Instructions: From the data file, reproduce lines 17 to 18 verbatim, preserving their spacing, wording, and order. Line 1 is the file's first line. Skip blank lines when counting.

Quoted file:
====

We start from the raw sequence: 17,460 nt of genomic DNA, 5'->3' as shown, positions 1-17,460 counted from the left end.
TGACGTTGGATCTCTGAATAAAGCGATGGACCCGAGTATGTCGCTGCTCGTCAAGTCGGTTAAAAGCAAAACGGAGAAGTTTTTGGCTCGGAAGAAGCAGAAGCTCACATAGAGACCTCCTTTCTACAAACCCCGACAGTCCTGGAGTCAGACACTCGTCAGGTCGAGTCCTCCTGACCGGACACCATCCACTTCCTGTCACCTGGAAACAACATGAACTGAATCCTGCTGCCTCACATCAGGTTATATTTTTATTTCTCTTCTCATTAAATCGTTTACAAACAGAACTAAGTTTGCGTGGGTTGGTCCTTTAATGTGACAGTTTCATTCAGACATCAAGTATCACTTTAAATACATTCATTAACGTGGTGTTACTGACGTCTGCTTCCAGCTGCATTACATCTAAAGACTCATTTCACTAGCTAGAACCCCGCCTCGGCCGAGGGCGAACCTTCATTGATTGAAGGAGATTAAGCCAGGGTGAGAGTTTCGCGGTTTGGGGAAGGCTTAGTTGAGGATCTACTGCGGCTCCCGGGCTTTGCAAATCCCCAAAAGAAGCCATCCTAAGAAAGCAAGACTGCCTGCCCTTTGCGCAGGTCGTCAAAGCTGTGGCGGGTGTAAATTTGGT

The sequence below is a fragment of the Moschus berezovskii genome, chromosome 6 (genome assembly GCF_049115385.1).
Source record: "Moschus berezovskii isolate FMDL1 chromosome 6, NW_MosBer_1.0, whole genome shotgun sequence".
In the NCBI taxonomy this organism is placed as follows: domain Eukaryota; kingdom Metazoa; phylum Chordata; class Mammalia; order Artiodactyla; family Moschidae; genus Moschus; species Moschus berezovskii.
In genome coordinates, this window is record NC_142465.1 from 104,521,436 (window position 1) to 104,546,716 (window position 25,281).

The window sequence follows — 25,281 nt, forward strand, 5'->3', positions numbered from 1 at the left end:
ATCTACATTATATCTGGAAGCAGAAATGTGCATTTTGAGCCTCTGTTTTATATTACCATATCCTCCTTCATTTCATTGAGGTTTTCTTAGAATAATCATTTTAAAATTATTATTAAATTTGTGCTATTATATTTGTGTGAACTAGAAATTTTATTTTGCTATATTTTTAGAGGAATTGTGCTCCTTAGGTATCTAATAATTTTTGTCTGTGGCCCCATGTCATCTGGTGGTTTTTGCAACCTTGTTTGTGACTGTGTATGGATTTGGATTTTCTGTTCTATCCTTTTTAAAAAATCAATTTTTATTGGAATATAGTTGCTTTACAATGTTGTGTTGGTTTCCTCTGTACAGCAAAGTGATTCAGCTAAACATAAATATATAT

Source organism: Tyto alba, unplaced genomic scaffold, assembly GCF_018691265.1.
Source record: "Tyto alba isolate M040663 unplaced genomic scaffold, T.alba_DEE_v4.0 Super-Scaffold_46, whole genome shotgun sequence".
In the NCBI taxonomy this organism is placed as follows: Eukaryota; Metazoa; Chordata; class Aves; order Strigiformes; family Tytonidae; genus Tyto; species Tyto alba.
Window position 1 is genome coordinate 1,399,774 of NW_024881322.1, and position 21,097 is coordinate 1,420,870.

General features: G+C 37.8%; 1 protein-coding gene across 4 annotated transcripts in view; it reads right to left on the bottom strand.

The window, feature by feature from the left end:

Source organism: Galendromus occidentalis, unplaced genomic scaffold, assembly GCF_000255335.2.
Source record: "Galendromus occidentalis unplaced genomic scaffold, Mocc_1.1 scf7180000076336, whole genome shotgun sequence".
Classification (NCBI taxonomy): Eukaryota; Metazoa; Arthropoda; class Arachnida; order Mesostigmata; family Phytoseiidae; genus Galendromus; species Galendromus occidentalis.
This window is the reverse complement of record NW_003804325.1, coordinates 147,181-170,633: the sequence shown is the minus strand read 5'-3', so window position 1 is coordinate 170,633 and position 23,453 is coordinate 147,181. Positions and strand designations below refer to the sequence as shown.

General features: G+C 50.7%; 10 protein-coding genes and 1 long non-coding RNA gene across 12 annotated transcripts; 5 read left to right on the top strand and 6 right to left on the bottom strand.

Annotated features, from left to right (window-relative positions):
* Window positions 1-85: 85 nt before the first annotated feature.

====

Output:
Classification (NCBI taxonomy): Eukaryota; Metazoa; Arthropoda; class Arachnida; order Mesostigmata; family Phytoseiidae; genus Galendromus; species Galendromus occidentalis.
This window is the reverse complement of record NW_003804325.1, coordinates 147,181-170,633: the sequence shown is the minus strand read 5'-3', so window position 1 is coordinate 170,633 and position 23,453 is coordinate 147,181. Positions and strand designations below refer to the sequence as shown.